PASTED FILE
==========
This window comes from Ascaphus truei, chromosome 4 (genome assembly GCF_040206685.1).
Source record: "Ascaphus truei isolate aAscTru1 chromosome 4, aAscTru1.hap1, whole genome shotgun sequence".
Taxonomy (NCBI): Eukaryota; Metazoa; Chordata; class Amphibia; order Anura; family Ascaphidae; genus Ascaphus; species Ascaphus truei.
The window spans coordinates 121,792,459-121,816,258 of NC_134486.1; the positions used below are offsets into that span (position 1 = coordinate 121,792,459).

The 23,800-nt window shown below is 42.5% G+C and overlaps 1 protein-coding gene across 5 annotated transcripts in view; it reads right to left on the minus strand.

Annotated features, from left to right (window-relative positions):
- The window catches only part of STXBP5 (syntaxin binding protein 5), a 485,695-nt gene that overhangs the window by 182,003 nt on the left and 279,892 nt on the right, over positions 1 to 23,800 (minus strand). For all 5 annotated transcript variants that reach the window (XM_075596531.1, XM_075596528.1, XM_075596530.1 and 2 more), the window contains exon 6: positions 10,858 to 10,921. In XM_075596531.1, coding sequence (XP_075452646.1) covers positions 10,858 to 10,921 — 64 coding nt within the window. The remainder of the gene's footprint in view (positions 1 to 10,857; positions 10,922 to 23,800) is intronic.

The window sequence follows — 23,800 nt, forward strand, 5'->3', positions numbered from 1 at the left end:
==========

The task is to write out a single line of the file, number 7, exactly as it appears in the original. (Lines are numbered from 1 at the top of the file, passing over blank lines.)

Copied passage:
- The window catches only part of STXBP5 (syntaxin binding protein 5), a 485,695-nt gene that overhangs the window by 182,003 nt on the left and 279,892 nt on the right, over positions 1 to 23,800 (minus strand). For all 5 annotated transcript variants that reach the window (XM_075596531.1, XM_075596528.1, XM_075596530.1 and 2 more), the window contains exon 6: positions 10,858 to 10,921. In XM_075596531.1, coding sequence (XP_075452646.1) covers positions 10,858 to 10,921 — 64 coding nt within the window. The remainder of the gene's footprint in view (positions 1 to 10,857; positions 10,922 to 23,800) is intronic.